The most elevating and yet most agonizing experience of a mother is that bonding relationship between her and her child. In this relationship, anger and the tendency to dominate the child's life are two of the bad qualities a good mother must distance herself from. For instance, although a single show of displeasure once in a while should ordinarily not produce a difficult relationship between mother and child, no child likes it when mother is angry. And it becomes a problem when a mother consistently uses angry words and approaches to control family members.

When anger or uncomplimentary words overshadow everything else at the home front, children live in a constant state of fear or alert, waiting for furious emotional outbursts. This could be psychologically damaging for the children. There are many adults who still panic in the face of their mothers' anger and who grew up feeling they were constantly in the wrong. This feeling of always being in the wrong often damages the psychology of the children and they grow up not being confident in themselves or in their abilities. If this possibility is not addressed in good time, the problems can continue into adulthood, and again mom stands to be blamed.

Then there are the types of mothers who will try to take charge of and dominate every aspect of their children's lives to the extent that she tells the children what to see, how to feel and what to want. In a healthy relationship between mother and child, control is used sparingly to shape general values the child would appreciate and set down specific rules in the family. Such rules and regulations must always be informed by listening to the child. It must respect the growing child's ability to take sensible decisions by himself.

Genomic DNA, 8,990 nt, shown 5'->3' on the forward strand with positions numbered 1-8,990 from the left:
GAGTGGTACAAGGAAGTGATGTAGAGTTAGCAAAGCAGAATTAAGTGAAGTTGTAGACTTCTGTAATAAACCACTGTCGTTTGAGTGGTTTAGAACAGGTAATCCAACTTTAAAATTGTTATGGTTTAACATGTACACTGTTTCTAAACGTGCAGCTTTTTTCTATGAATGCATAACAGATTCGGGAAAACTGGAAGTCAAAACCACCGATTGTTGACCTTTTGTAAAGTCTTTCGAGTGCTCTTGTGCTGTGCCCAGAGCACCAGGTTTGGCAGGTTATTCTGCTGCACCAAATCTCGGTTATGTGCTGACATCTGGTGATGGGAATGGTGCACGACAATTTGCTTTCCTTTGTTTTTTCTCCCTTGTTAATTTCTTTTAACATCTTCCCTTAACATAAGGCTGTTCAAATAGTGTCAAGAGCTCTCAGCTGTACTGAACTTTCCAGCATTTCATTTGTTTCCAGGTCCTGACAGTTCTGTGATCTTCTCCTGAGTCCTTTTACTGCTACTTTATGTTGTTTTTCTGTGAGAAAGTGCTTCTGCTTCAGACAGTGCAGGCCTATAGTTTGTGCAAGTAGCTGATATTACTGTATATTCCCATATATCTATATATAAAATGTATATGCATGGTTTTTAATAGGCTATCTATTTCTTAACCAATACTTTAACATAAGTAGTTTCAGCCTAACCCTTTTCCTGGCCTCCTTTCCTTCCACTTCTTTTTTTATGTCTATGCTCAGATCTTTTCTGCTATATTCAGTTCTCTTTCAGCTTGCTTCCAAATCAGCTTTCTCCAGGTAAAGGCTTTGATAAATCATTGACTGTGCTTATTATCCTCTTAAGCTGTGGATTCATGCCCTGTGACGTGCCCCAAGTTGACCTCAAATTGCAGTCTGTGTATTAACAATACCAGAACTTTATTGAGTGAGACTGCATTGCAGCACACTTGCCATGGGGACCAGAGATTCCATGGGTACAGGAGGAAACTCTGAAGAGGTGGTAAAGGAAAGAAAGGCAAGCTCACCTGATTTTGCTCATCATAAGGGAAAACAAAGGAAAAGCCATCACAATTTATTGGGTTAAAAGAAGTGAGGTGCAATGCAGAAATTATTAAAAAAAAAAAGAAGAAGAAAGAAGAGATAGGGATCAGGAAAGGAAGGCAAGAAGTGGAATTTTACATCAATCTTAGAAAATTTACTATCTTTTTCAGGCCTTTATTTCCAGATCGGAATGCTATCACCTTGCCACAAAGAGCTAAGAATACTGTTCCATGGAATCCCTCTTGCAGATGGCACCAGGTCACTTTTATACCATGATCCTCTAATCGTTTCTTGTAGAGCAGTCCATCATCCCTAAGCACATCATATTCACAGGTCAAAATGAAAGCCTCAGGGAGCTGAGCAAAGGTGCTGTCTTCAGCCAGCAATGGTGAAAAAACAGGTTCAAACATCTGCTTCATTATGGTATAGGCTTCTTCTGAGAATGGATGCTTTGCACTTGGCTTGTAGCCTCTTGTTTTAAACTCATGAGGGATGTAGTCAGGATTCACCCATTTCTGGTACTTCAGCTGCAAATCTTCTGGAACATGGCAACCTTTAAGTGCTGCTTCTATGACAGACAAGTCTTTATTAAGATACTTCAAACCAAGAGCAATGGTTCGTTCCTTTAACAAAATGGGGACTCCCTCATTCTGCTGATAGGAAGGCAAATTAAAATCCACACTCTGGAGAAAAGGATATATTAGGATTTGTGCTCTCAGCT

Yes. It could be quite difficult being a good mother sometimes. But we must keep trying and keep encouraging mothers to become better. We must continue to encourage them to share that love that has continued to sustain our universe. So, as we share our little lines of love poems, and as we sing our warm songs of appreciation, and offer mothers all over the world our little gifts today, let them remember that we too appreciate all they go through for our sake. Let them know too that we know it is difficult being a mother and a good one at that. Let them know that we will continue to encourage and support them to live out their lives in the love of Creation, of which they are a very essential part. Let them know that there will be no need to despair as Mother and that whatever it is that is at stake, whatever it may take, at the end of the day, it shall be well.

It is well. The joy of motherhood will continue to be celebrated throughout the universe, not only today. We must celebrate mothers every day.

Emeka Asinugo, KSC
Emeka Asinugo, KSC, © 2015

The author has 193 publications published on Modern Ghana. Column Page: EmekaAsinugo